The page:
The bigger picture is more interesting, or sad, depending on your point of view. Here is the reality of Harbaugh’s tenure: 

  • 0-5 vs. Ohio State 
  • 3-3 vs. Michigan State 
  • 1-4 in bowl games 
  • 3rd in Division is highest finish in Big 10 
  • Last year of his contract 

Pete Thamel wrote a scathing post-game column which frankly felt a little over-the-top and petty – Harbaugh might have run over his cat or something – but there are some interesting nuggets in there, especially as it relates to recruiting. Since we try our best not to spend too much time worrying about the decision-making process of 17-year-olds, we’ll trust his insight here. 

But, if you’re getting beat on the field and you are getting beat on the recruiting trail, it’s going to be tough to change the results listed above. Harbaugh has won everywhere he’s been, and he’s winning plenty of games in Ann Arbor – certainly more than Brady Hoke and RichRod. But a coach at Michigan isn’t evaluated compared to RichRod, he’s compared to Bo Schembechler. 

We saw a stat on Twitter this week that since 2015, every FBS program had won at least one game as an underdog except one. That one: Michigan. And since anyone can post anything they want to Twitter, it has to be true. Now, Michigan alums will argue that is because they are so superior that they’ve never actually been an underdog. Actual facts would tell you that Michigan has been an underdog a few times since 2015.  

The most interesting bullet point is that Harbaugh is in the final year of his contract. So, what will Michigan do? First, they’re going to wait out the rest of the regular season. Second, they’re going to wait to see if Harbaugh takes an NFL job. And if we get to mid-January, they’re going to give Harbaugh a contract extension. And probably a raise, and invest more resources into football.  

If a Michigan fan were to ask my unbiased opinion for what the best case scenario is, we would tell them that they should hope Harbaugh takes an NFL job. That enables a fresh start for Michigan without Warde Manuel having to be the athletic director who fired Jim Harbaugh. Go Blue? 

North Carolina 

Carolina Football has long lived in the shadow of the basketball program. With a down year last season in the Smith Center, the emergence of Sam Howell at quarterback and a top 10 recruiting class, hopes were high around Kenan Stadium. Preseason rankings aren’t commonplace for Carolina Football, and unlike Michigan or Carolina Basketball, the Heels are not used to being the favorite.  

Carolina Football showed its lack of experience being the hunted in Tallahassee, and that inconsistency reared its head again in Charlottesville. Now, to be fair, Carolina rarely wins in Charlottesville – only 5 times in the last 40 years – but the loss exposed some bigger issues that will be a factor the rest of this season and need to be addressed in the long run. 

For the rest of this year, the Heels schedule features @Duke, Wake Forest, Notre Dame, @Miami, Western Carolina. Again, looking conservatively, we see one win, two losses and two toss ups. If they can right the ship the next two weeks and beat their Tobacco Road rivals, they’ll host Notre Dame in a more familiar role – talented underdog. The Heels, at least according to Twitter, have actually won some games in the last five years as underdogs, so that could make things very interesting. Despite the two losses, Carolina still controls their own destiny in the conference standings. Win out, and they’ll earn the right to lose to Clemson in the ACC Championship game. Honestly, the Heels could finish anywhere from 5-6 to 9-2 and it wouldn’t totally surprise us.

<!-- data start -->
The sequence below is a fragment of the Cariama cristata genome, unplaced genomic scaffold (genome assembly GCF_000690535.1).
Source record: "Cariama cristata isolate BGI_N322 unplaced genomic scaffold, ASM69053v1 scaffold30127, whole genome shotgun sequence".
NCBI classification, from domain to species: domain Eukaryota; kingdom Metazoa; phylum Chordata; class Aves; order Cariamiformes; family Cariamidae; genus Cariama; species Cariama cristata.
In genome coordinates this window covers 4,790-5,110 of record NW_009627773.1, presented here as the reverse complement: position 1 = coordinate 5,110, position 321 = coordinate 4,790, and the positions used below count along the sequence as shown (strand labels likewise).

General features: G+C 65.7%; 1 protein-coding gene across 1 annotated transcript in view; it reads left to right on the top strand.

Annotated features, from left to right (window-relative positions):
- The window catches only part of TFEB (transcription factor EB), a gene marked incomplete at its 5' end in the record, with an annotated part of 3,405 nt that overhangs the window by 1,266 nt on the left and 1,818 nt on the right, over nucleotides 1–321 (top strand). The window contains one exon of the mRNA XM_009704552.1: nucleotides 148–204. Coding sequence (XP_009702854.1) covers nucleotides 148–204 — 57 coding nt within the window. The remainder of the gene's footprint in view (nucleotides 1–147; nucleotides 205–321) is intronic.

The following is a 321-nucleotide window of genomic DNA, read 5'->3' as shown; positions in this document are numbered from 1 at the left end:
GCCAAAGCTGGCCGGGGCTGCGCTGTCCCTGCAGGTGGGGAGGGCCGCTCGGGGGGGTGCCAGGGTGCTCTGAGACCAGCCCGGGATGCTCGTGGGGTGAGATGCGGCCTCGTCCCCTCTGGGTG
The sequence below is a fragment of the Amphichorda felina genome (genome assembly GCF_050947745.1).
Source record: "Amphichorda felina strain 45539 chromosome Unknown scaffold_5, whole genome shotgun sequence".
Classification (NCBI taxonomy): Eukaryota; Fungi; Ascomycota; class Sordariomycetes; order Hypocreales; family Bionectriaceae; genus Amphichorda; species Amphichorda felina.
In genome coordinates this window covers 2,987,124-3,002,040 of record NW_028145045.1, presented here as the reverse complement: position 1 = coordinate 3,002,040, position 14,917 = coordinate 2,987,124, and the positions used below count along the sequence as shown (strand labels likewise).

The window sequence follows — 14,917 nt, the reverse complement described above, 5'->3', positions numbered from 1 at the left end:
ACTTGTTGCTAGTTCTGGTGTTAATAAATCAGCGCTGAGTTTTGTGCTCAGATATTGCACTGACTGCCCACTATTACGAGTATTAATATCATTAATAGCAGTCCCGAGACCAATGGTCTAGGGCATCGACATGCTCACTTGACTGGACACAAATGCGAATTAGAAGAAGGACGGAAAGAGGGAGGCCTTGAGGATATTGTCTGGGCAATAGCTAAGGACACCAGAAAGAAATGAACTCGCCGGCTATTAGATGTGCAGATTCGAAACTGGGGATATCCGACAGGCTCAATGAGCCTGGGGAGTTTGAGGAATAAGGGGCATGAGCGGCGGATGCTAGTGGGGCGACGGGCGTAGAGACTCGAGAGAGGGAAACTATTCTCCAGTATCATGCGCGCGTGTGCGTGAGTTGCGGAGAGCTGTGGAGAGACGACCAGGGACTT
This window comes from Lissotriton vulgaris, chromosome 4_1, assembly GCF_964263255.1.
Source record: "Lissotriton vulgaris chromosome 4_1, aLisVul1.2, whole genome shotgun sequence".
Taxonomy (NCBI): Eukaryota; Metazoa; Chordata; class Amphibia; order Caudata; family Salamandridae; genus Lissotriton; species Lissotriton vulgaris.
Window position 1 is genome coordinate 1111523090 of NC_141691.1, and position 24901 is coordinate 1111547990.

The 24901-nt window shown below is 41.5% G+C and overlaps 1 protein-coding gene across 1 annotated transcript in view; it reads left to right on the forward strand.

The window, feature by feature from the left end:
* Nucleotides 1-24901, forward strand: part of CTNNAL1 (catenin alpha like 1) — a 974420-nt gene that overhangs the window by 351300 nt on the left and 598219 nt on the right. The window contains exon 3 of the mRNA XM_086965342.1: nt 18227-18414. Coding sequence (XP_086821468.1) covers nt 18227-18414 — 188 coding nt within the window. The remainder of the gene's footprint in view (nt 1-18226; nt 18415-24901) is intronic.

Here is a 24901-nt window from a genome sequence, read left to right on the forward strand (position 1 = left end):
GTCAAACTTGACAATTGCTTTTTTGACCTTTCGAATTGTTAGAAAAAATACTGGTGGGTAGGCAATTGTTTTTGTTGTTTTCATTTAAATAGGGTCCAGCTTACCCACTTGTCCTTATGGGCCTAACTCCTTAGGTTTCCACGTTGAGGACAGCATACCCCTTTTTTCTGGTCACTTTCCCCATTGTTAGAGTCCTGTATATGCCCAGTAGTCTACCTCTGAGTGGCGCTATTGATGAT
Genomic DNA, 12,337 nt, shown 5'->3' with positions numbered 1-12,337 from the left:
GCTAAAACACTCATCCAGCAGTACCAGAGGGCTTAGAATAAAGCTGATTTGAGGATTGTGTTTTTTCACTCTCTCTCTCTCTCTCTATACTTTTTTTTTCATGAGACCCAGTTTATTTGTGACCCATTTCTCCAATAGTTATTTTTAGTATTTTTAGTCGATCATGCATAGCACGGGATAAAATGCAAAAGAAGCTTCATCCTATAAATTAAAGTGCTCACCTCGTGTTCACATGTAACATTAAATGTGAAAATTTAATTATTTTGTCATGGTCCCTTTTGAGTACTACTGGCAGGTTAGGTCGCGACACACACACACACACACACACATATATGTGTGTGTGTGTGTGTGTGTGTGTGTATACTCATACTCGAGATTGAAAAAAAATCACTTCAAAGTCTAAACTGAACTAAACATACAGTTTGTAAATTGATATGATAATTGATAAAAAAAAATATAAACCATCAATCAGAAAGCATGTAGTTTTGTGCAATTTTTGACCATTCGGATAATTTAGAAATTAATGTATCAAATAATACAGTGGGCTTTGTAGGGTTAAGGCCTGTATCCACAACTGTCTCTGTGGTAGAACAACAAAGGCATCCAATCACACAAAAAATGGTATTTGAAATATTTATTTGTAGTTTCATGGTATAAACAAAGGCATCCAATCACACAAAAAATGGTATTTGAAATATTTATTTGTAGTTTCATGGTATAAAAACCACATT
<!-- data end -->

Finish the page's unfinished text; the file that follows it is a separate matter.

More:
And that’s the big picture problem – inconsistency. On Saturday, the Heels scored 41 points, did not punt once, threw for 443 yards and 4 touchdowns (with only 5 incompletions) and lost. Why did they lose?  The last five minutes of the first half and the first five minutes of the second half. In the first half, those five minutes included a missed field goal, a fumbled punt return and a 1st and Goal that led to 0 points. After regrouping at halftime, the Heels stormed out of the locker room to give up a touchdown drive, and then fumble setting up another UVA touchdown. A 20-20 game turned into a 41-20 deficit, and the game was over.  

Those lapses are too detrimental and too frequent for the Heels to realistically dream of being worthy of the #5 ranking they enjoyed earlier this season. How do you fix it? Well, Mack has coached a program to a national championship, so he understands to problem, but can he get the players in the building to fix it? His recruiting has been strong, the talent is there, but can you change the culture and mindset?  

The good news for Mack Brown? The fan base is pretty content if the Heels win 8-9 games a year, beat NC State and Duke regularly and provide an entertaining diversion from August to November, when Carolina Basketball tips off.  

The good news for Carolina Football long term? Mack is building the infrastructure and convinced Bubba Cunningham to heavily invest in the football program. When Mack retires in a few years, the program will be light years ahead of where it was when Mack returned two years ago. While it will never surpass the importance of Carolina Basketball, there is optimism that it will become more than just a diversion to get through to the season opener. 

So, to sum up, Penn State – eh, not as bad as it seems; Michigan – uhhh, we may have a problem; North Carolina – shouldn’t basketball be starting soon?  

Published by workhangover

I'm a blog, mostly about sports. Come for the gripping analysis, stay for the witty jokes.